LEANING STONE CROSS
© Jeremyreds | Dreamstime.com
© Jeremyreds | Dreamstime.com
I'm very pleased to introduce this weekend's guest prompter Adele Kenny. I'm not only a fan of Adele's poetry, but I'm also a fan of her blog "The Music In It," where you can find weekly poetry prompts that will offer a challenge alongside great examples. In my opinion, Adele's blog offers THE BEST poetry prompts on the web. So for those of you into writing poetry, you will definately want to follow her blog.
Today Adele offers us a prompt and a poem which won the Merton Poetry of the Sacred Prize in 2007. For those who don't normally write poetry, I ask you to give this exercise a try. You are also free to free-write from today's picture for 5 minutes without stopping.
And now, here is today's prompt with Adele Kenny. Enjoy!
This is a prompt I designed for a workshop group many years ago and still use. The focus is a memory – something real, sourced to the past. Begin by thinking of a moment in your life that was especially meaningful.
(a) Write a word or two to set a specific time that you associate with your memory. The word(s) with which you begin can be a season, month, day, occasion, morning, afternoon, night. End with a period.
(b) On the same line start an image that characterizes your time word(s). This is an image – descriptive, evocative… Stay in the present tense – the poem begins now, (this will help create a sense of immediacy in your poem). Find a natural pause in your image and go to the next line to complete it. You may need more than one line to do this. Remember: break to a new line when you “feel” a pause. Use as many lines as you need, but keep it fairly brief. Punctuate as you would in prose.
(c) Now add a second brief image, still in the present tense. Use as many lines as you need.
(d) Here’s where you get to the memory. If you look at the sample, you’ll see the ellipsis at the end of the last line. This doesn’t signal the end of the poem! At this point you get into your memory. You don’t have to use words like “I remember” (you may if you wish, but there are better ways to make the transition from present to past). From this point on, you will write the memory.
(e) Finally, find a way to bring the poem to closure – not a summation or moralization. You don’t need to overtly make your point in the last line – the body of the poem should do that. Remember that less can be more.
After you’ve drafted the poem, edit, revise, and tweak. This is the best time to revamp the pattern and rewrite if you wish. As you tweak, look for adjectives that you don’t need. Be ready to eliminate prepositions or prepositional phrases (e.g. change a phrase like “the whisper of a church” to “a church’s whisper” or “the colors of the rainbow” to “the rainbow’s colors”). Polish your poem’s form (stanzas, use of space). Choose a title (often a significant phrase from the poem)
Sample:(a) Late night. (b) Deepening dark
(b) and no moon.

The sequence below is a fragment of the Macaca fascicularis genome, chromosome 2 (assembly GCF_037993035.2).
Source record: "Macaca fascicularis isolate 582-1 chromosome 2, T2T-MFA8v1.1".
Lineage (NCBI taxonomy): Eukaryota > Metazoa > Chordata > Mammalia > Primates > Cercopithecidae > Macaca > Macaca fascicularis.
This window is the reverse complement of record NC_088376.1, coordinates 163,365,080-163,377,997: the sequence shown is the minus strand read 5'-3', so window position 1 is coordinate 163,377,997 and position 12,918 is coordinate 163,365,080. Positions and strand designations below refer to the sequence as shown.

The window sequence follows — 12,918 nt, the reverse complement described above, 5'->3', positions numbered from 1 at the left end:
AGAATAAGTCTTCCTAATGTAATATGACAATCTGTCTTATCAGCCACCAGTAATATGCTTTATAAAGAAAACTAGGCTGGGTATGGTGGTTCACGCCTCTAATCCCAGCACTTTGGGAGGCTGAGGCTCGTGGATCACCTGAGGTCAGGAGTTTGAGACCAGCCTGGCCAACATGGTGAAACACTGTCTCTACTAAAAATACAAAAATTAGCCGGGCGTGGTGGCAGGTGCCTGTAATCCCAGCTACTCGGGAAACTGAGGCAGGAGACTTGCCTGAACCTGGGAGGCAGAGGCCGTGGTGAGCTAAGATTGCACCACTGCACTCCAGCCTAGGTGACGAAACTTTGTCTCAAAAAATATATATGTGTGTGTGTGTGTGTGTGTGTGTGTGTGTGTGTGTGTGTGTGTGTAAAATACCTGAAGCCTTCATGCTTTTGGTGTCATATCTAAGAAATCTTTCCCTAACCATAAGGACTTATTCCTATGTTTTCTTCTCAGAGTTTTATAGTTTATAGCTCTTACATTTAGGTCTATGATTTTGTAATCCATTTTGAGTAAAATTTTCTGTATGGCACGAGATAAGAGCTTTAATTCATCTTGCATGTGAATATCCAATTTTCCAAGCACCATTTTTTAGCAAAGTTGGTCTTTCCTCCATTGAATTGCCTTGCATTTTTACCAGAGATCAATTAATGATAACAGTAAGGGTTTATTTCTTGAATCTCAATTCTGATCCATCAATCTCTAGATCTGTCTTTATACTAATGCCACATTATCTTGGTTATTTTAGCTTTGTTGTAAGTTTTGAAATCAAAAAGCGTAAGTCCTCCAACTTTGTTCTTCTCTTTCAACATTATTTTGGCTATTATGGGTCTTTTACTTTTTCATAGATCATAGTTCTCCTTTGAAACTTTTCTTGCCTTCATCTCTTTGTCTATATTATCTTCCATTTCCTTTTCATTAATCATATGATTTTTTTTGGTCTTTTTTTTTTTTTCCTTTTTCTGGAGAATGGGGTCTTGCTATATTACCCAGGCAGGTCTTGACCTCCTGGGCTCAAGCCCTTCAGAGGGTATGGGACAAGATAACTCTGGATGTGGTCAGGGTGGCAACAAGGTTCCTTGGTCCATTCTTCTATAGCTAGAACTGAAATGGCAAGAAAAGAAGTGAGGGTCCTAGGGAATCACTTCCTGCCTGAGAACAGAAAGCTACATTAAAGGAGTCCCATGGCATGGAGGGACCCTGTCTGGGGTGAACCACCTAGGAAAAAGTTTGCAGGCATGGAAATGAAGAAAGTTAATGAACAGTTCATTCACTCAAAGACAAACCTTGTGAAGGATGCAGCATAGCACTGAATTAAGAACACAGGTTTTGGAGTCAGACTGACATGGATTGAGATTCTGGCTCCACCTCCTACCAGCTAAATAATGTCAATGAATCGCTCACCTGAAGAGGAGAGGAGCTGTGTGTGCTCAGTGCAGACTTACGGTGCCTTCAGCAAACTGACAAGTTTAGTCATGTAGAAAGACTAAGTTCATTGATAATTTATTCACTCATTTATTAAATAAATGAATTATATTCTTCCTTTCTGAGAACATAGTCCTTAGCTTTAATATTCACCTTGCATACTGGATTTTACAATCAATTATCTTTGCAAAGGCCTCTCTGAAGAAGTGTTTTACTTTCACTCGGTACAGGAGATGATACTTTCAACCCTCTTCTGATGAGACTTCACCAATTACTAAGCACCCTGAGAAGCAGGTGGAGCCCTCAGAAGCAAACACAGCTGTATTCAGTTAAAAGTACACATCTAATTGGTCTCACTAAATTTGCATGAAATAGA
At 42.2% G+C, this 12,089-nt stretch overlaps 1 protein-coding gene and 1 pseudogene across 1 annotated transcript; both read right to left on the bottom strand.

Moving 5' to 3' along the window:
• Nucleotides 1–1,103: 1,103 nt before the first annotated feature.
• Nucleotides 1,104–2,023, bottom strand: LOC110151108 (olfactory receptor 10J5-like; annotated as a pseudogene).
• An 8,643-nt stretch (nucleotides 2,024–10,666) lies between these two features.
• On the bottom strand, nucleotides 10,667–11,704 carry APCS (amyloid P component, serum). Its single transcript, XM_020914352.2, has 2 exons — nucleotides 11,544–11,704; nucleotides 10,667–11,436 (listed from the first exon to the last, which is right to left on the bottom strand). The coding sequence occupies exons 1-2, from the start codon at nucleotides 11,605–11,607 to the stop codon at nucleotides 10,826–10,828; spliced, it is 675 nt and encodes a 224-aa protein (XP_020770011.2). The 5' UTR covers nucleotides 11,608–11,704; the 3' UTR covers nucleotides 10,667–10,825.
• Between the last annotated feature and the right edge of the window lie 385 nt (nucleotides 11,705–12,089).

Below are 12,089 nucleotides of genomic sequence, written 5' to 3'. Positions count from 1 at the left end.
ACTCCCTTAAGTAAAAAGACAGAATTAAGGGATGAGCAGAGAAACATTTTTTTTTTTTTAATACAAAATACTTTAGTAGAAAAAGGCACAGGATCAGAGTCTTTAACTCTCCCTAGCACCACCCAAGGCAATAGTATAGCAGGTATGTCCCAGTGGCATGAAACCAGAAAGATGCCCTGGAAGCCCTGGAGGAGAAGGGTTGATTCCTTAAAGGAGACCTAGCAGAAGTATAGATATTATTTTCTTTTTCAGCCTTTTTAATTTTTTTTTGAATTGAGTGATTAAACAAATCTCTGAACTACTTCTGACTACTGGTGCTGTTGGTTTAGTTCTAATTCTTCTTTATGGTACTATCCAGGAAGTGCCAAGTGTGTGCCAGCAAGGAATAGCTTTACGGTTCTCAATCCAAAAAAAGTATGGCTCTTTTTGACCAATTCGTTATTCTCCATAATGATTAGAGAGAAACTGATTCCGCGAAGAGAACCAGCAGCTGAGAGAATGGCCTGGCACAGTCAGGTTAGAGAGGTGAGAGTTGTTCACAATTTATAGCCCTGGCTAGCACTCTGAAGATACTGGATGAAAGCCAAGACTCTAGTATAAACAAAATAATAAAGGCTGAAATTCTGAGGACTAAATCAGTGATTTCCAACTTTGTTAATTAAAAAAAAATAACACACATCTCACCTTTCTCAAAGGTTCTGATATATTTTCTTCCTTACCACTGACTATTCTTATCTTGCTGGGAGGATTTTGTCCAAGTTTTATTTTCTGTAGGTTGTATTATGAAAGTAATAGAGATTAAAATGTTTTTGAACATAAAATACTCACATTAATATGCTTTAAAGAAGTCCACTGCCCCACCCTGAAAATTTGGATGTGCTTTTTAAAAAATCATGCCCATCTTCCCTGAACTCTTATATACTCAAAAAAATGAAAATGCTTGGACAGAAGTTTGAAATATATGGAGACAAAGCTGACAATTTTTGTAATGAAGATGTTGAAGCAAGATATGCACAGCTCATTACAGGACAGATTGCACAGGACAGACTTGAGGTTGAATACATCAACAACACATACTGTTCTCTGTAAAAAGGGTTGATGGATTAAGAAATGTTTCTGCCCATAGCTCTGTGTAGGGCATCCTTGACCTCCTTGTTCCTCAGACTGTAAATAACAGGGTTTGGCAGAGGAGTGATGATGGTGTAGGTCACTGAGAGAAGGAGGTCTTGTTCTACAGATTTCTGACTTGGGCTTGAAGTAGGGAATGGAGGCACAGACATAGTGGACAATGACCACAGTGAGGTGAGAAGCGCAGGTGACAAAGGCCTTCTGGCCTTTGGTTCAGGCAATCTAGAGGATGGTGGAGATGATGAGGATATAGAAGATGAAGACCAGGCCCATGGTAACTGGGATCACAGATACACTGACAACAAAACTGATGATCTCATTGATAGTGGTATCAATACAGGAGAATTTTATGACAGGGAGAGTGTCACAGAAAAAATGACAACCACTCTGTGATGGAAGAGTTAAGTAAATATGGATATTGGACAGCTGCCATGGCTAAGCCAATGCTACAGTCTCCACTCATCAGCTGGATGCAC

(c) Curtains billow into my room
(c) like pale ghosts
(c) through the window’s white driftwood.
(d) It is now and night
(d) and twenty years ago…
I wrote my poem “Of Feathers, Of Flight” using this prompt as a starter.
Available online: http://www.yourdailypoem.com/listpoem.jsp?poem_id=327
Or, here it is:
Of Feathers, Of Flight
…if I look up into the heavens I think that it will all come right …
and that peace and tranquility will return again.
– Anne Frank
That spring, a baby jay fell from its nest,
and we took it to Mrs. Levine, who told
us the mother would know our hands and
never take it back. Spring that year was a
cardboard box, cries for eyedropper food –
feather-stalks stretched into wings. We
knew, of course, that we couldn’t keep it.
(Later, we would mark the spot with stones
and twigs – where the bird fell, where we
let it go – and sometimes, stopped in the
middle of play, would point and say, there,
right there.) The day we freed it, it beat, a
heart-clock (wound and sprung in Ruth
Levine’s old hand) that, finally, finding
the sky, flew higher than all the briars
strung like metal barbs above the fence –
a speck of updraft ash and gone. Heaven,
fuller then for one small bird, spread its
blue wing over us and the tree and Mrs.
Levine who, breathing deeply, raised her
numbered arm to the light and moved her
thumb over each fingertip as if she could
feel to the ends of her skin the miracle
edge of freedom, of feathers, of flight.
– Merton Poetry of the Sacred Prize (2007)
First Published in Merton Seasonal
About Adele Kenny
Adele Kenny is the author of 23 books (poetry & nonfiction). Her poems, reviews, and articles have been published in journals worldwide, and her poems have appeared in books and anthologies published by Crown, Tuttle, Shambhala, and McGraw-Hill. She is the recipient of numerous awards for her poetry, including two poetry fellowships from the New Jersey State Council on the Arts, a first place Merit Book Award, a Thomas Merton Poetry of the Sacred Award, and a Writer’s Digest Poetry Award. A former professor of creative writing in the College of New Rochelle’s Graduate School, she is the founding director of the Carriage House Poetry Series and poetry editor of Tiferet. Welcome Rain will publish her newest collection of poems, What Matters, in 2011.
Adele’s Website: http://mysite.verizon.net/adelekenny/
Adele’s Blog: http://adelekenny.blogspot.com/
Books by Adele